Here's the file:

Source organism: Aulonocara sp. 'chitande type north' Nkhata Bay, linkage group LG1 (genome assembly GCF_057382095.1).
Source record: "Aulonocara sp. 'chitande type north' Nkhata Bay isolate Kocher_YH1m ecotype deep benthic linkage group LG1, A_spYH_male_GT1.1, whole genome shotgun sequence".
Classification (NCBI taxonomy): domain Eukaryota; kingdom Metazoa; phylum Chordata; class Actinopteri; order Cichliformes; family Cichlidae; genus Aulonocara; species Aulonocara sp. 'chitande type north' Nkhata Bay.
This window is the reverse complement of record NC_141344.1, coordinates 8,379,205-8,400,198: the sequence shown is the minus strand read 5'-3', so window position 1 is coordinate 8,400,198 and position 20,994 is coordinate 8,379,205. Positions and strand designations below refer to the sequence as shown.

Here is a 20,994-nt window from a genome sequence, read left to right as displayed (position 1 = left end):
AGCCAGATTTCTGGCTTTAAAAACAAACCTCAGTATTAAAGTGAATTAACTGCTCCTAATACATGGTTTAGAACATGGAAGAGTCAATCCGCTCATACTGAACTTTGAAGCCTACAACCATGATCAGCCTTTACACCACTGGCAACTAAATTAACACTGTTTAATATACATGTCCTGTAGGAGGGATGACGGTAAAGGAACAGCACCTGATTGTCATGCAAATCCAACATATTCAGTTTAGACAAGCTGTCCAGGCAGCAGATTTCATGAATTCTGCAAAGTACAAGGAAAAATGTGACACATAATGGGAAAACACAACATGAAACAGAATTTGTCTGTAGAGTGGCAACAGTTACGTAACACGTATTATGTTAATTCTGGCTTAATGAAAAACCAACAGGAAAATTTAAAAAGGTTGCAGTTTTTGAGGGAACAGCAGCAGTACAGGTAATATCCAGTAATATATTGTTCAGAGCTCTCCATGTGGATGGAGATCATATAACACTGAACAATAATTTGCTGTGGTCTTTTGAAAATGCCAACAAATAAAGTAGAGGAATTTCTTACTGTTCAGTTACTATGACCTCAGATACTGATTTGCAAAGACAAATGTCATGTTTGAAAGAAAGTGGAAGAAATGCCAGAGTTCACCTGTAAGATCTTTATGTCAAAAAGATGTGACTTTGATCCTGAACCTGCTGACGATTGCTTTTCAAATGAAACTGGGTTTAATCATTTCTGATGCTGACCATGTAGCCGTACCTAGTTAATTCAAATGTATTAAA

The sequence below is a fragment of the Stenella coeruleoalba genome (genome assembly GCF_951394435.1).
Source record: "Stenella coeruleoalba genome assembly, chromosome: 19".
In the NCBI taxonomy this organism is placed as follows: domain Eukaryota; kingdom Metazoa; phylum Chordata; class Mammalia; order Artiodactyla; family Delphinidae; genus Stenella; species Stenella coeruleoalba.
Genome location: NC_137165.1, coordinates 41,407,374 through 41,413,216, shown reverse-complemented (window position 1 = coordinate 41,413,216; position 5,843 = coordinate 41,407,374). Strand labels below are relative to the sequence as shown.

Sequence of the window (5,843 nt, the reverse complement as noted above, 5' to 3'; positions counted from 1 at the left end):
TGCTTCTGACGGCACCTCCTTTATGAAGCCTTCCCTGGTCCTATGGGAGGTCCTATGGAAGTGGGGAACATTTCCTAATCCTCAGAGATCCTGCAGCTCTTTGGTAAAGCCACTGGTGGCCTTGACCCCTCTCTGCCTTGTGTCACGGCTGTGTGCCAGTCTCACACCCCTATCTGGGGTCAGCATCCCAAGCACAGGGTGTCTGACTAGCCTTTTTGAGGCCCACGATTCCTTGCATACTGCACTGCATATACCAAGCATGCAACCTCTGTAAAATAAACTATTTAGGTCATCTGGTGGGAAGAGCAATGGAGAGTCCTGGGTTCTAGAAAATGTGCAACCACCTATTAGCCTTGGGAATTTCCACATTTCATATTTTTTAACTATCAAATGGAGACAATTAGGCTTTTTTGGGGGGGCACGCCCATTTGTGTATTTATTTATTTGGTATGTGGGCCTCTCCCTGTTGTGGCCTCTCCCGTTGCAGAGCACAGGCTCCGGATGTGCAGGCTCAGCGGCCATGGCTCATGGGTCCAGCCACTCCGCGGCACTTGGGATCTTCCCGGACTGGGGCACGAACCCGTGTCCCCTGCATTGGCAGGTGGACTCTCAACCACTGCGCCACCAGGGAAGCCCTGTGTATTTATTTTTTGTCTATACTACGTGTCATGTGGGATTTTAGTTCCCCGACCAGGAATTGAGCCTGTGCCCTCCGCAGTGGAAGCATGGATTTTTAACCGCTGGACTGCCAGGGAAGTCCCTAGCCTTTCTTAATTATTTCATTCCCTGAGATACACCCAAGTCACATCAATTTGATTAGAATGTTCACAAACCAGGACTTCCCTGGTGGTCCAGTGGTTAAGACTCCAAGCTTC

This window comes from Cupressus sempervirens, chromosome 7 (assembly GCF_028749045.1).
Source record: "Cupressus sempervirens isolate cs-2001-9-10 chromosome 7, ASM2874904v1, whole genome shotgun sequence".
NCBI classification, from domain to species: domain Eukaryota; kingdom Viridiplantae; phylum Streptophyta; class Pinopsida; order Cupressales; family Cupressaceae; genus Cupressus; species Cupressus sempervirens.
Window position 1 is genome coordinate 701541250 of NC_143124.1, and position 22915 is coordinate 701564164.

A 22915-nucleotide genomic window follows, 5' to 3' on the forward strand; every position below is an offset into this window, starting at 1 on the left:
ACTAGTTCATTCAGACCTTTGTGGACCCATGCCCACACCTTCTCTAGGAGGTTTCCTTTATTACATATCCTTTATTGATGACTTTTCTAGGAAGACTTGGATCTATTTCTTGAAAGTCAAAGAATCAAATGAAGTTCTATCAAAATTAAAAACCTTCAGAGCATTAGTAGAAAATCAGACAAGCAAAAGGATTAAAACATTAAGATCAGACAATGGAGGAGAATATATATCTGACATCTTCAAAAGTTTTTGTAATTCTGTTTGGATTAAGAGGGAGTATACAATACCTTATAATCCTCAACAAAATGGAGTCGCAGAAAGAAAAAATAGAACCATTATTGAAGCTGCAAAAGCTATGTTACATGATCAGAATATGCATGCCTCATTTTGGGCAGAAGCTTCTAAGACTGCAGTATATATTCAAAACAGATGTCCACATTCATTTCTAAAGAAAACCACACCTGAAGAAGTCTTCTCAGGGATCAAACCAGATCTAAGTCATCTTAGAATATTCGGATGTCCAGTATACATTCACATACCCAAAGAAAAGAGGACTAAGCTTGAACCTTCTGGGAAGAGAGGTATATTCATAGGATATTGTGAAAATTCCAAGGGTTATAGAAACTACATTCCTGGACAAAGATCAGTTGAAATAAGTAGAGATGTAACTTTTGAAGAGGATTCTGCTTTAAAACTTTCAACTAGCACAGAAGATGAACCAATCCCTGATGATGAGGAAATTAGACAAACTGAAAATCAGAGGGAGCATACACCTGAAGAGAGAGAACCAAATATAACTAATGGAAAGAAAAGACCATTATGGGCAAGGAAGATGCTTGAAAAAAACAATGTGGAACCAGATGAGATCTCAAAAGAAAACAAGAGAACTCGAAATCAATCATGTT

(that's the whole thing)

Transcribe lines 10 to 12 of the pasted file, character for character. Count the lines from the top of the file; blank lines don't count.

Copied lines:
Genome location: NC_137165.1, coordinates 41,407,374 through 41,413,216, shown reverse-complemented (window position 1 = coordinate 41,413,216; position 5,843 = coordinate 41,407,374). Strand labels below are relative to the sequence as shown.

Sequence of the window (5,843 nt, the reverse complement as noted above, 5' to 3'; positions counted from 1 at the left end):
TGCTTCTGACGGCACCTCCTTTATGAAGCCTTCCCTGGTCCTATGGGAGGTCCTATGGAAGTGGGGAACATTTCCTAATCCTCAGAGATCCTGCAGCTCTTTGGTAAAGCCACTGGTGGCCTTGACCCCTCTCTGCCTTGTGTCACGGCTGTGTGCCAGTCTCACACCCCTATCTGGGGTCAGCATCCCAAGCACAGGGTGTCTGACTAGCCTTTTTGAGGCCCACGATTCCTTGCATACTGCACTGCATATACCAAGCATGCAACCTCTGTAAAATAAACTATTTAGGTCATCTGGTGGGAAGAGCAATGGAGAGTCCTGGGTTCTAGAAAATGTGCAACCACCTATTAGCCTTGGGAATTTCCACATTTCATATTTTTTAACTATCAAATGGAGACAATTAGGCTTTTTTGGGGGGGCACGCCCATTTGTGTATTTATTTATTTGGTATGTGGGCCTCTCCCTGTTGTGGCCTCTCCCGTTGCAGAGCACAGGCTCCGGATGTGCAGGCTCAGCGGCCATGGCTCATGGGTCCAGCCACTCCGCGGCACTTGGGATCTTCCCGGACTGGGGCACGAACCCGTGTCCCCTGCATTGGCAGGTGGACTCTCAACCACTGCGCCACCAGGGAAGCCCTGTGTATTTATTTTTTGTCTATACTACGTGTCATGTGGGATTTTAGTTCCCCGACCAGGAATTGAGCCTGTGCCCTCCGCAGTGGAAGCATGGATTTTTAACCGCTGGACTGCCAGGGAAGTCCCTAGCCTTTCTTAATTATTTCATTCCCTGAGATACACCCAAGTCACATCAATTTGATTAGAATGTTCACAAACCAGGACTTCCCTGGTGGTCCAGTGGTTAAGACTCCAAGCTTC